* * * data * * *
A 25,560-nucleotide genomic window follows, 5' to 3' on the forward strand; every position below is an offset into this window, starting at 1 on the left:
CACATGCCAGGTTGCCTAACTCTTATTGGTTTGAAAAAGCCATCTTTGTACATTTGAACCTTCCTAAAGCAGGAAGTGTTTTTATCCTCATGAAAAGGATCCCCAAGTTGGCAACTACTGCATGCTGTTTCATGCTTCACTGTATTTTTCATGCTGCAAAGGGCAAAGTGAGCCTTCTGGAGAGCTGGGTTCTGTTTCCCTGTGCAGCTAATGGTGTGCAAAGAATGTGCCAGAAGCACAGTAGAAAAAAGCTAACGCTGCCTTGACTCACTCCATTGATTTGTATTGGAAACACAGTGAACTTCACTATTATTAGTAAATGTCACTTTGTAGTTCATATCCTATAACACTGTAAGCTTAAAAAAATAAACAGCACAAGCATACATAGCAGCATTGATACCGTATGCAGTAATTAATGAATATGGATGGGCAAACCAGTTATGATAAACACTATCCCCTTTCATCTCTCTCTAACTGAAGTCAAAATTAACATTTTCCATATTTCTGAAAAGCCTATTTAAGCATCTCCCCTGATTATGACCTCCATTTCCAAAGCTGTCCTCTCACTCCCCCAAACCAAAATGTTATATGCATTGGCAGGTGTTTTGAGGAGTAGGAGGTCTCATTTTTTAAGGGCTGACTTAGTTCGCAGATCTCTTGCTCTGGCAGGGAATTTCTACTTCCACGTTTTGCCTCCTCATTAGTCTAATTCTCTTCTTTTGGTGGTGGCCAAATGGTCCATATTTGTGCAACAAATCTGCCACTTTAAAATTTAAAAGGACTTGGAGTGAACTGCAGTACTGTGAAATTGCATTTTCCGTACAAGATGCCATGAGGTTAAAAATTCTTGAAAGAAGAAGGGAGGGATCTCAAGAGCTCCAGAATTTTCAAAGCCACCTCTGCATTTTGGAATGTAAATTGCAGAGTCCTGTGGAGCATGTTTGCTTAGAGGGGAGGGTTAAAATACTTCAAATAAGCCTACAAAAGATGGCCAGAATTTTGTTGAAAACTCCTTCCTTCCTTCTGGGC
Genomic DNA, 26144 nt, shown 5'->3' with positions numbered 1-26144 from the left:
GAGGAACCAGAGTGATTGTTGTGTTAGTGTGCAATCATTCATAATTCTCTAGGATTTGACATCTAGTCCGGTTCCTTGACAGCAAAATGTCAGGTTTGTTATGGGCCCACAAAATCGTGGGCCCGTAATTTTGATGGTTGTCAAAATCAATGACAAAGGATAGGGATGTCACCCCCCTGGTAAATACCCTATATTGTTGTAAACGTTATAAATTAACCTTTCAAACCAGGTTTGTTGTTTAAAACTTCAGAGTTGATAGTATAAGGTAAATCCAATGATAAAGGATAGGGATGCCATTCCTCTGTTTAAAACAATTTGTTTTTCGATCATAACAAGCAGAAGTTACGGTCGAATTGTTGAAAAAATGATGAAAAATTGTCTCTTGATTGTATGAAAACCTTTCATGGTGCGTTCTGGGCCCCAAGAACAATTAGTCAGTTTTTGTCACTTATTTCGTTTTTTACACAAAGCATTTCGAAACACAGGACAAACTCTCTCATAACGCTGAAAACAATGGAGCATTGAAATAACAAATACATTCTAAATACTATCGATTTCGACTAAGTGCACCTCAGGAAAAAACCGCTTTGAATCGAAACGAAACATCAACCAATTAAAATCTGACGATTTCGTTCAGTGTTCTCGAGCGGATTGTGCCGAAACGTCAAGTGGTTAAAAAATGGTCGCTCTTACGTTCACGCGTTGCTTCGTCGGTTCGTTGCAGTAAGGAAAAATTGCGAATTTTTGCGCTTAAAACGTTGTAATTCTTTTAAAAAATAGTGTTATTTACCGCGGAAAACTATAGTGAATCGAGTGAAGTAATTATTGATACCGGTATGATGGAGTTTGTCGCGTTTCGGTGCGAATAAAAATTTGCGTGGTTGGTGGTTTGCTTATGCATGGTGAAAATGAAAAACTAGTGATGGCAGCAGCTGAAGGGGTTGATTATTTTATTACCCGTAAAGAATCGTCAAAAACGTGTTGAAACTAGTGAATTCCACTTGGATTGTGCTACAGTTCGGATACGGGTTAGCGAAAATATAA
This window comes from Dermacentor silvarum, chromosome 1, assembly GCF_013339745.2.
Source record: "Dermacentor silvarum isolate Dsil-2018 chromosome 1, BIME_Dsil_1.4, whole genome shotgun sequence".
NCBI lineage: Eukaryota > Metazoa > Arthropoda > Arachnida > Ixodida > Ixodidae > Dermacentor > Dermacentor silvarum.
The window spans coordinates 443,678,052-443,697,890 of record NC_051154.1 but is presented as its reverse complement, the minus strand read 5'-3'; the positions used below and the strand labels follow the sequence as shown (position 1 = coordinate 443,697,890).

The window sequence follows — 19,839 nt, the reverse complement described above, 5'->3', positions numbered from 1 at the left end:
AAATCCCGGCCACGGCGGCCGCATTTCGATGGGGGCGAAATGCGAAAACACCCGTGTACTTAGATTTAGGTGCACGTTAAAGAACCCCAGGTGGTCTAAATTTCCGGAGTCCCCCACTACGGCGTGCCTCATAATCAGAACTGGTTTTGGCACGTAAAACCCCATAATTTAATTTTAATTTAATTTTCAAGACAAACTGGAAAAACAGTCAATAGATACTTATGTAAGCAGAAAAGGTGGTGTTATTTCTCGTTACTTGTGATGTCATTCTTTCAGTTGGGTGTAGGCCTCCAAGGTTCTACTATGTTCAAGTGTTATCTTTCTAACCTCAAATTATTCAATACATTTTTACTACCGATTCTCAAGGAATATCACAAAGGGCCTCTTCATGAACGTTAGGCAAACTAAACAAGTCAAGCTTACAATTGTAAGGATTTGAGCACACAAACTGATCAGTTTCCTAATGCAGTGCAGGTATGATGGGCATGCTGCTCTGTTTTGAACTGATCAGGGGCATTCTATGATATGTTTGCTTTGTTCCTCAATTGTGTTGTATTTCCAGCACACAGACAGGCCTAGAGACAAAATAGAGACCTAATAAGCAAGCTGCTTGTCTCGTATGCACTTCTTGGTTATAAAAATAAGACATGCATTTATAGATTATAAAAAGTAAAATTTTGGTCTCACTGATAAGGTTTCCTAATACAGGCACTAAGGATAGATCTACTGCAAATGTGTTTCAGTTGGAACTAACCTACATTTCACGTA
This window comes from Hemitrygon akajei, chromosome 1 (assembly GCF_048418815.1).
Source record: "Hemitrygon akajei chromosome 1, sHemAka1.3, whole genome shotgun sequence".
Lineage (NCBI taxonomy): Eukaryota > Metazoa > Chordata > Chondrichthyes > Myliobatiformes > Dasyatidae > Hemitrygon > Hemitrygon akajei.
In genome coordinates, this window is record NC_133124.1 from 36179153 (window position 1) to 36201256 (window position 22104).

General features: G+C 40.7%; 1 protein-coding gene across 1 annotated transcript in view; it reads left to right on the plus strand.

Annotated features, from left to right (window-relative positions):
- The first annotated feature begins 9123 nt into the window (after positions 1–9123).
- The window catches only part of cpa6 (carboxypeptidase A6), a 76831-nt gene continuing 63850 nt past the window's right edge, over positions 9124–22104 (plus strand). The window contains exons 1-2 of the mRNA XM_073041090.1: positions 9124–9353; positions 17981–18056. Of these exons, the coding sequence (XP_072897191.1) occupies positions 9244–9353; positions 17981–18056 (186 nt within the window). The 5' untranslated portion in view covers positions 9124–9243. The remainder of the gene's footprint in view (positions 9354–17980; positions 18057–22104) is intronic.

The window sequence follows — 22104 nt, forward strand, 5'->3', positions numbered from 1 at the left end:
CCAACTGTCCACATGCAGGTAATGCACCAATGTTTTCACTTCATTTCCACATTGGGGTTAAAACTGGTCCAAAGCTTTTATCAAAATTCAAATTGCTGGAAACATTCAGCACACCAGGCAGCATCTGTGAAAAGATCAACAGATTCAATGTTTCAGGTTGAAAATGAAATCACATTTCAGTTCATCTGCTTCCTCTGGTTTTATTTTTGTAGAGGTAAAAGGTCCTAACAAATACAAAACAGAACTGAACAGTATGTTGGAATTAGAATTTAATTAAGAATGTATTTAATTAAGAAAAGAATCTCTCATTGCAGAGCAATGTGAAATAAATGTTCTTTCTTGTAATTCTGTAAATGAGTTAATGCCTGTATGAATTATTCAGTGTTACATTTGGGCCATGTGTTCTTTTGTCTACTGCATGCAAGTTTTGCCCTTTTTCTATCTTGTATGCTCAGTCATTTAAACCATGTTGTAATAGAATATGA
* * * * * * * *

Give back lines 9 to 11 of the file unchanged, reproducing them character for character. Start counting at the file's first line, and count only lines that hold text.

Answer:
The window sequence follows — 19,839 nt, the reverse complement described above, 5'->3', positions numbered from 1 at the left end:
AAATCCCGGCCACGGCGGCCGCATTTCGATGGGGGCGAAATGCGAAAACACCCGTGTACTTAGATTTAGGTGCACGTTAAAGAACCCCAGGTGGTCTAAATTTCCGGAGTCCCCCACTACGGCGTGCCTCATAATCAGAACTGGTTTTGGCACGTAAAACCCCATAATTTAATTTTAATTTAATTTTCAAGACAAACTGGAAAAACAGTCAATAGATACTTATGTAAGCAGAAAAGGTGGTGTTATTTCTCGTTACTTGTGATGTCATTCTTTCAGTTGGGTGTAGGCCTCCAAGGTTCTACTATGTTCAAGTGTTATCTTTCTAACCTCAAATTATTCAATACATTTTTACTACCGATTCTCAAGGAATATCACAAAGGGCCTCTTCATGAACGTTAGGCAAACTAAACAAGTCAAGCTTACAATTGTAAGGATTTGAGCACACAAACTGATCAGTTTCCTAATGCAGTGCAGGTATGATGGGCATGCTGCTCTGTTTTGAACTGATCAGGGGCATTCTATGATATGTTTGCTTTGTTCCTCAATTGTGTTGTATTTCCAGCACACAGACAGGCCTAGAGACAAAATAGAGACCTAATAAGCAAGCTGCTTGTCTCGTATGCACTTCTTGGTTATAAAAATAAGACATGCATTTATAGATTATAAAAAGTAAAATTTTGGTCTCACTGATAAGGTTTCCTAATACAGGCACTAAGGATAGATCTACTGCAAATGTGTTTCAGTTGGAACTAACCTACATTTCACGTA
This window comes from Hemitrygon akajei, chromosome 1 (assembly GCF_048418815.1).